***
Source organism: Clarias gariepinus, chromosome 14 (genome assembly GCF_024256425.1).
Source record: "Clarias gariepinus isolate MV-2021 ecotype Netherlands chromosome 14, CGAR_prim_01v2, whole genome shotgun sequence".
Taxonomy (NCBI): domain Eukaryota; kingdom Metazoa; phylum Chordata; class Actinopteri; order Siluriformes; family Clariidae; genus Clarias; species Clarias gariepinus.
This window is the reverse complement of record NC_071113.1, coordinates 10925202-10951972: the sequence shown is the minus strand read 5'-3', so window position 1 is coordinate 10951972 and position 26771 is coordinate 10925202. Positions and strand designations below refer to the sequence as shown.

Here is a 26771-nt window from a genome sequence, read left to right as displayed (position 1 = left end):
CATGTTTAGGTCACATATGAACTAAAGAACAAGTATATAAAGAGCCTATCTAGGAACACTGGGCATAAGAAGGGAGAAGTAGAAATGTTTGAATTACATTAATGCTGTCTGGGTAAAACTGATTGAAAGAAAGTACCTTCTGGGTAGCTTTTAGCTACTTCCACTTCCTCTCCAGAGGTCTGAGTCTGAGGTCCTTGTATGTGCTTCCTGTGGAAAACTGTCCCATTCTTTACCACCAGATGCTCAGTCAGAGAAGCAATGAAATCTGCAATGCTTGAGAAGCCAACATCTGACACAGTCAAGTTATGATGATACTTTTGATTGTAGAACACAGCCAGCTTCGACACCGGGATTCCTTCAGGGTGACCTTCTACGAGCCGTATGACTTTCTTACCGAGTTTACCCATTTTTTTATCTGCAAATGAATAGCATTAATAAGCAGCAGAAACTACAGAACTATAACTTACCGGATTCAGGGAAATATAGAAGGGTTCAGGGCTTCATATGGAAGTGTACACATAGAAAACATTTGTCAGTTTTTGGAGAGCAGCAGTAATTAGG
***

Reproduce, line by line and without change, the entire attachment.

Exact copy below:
Source organism: Clarias gariepinus, chromosome 14 (genome assembly GCF_024256425.1).
Source record: "Clarias gariepinus isolate MV-2021 ecotype Netherlands chromosome 14, CGAR_prim_01v2, whole genome shotgun sequence".
Taxonomy (NCBI): domain Eukaryota; kingdom Metazoa; phylum Chordata; class Actinopteri; order Siluriformes; family Clariidae; genus Clarias; species Clarias gariepinus.
This window is the reverse complement of record NC_071113.1, coordinates 10925202-10951972: the sequence shown is the minus strand read 5'-3', so window position 1 is coordinate 10951972 and position 26771 is coordinate 10925202. Positions and strand designations below refer to the sequence as shown.

Here is a 26771-nt window from a genome sequence, read left to right as displayed (position 1 = left end):
CATGTTTAGGTCACATATGAACTAAAGAACAAGTATATAAAGAGCCTATCTAGGAACACTGGGCATAAGAAGGGAGAAGTAGAAATGTTTGAATTACATTAATGCTGTCTGGGTAAAACTGATTGAAAGAAAGTACCTTCTGGGTAGCTTTTAGCTACTTCCACTTCCTCTCCAGAGGTCTGAGTCTGAGGTCCTTGTATGTGCTTCCTGTGGAAAACTGTCCCATTCTTTACCACCAGATGCTCAGTCAGAGAAGCAATGAAATCTGCAATGCTTGAGAAGCCAACATCTGACACAGTCAAGTTATGATGATACTTTTGATTGTAGAACACAGCCAGCTTCGACACCGGGATTCCTTCAGGGTGACCTTCTACGAGCCGTATGACTTTCTTACCGAGTTTACCCATTTTTTTATCTGCAAATGAATAGCATTAATAAGCAGCAGAAACTACAGAACTATAACTTACCGGATTCAGGGAAATATAGAAGGGTTCAGGGCTTCATATGGAAGTGTACACATAGAAAACATTTGTCAGTTTTTGGAGAGCAGCAGTAATTAGG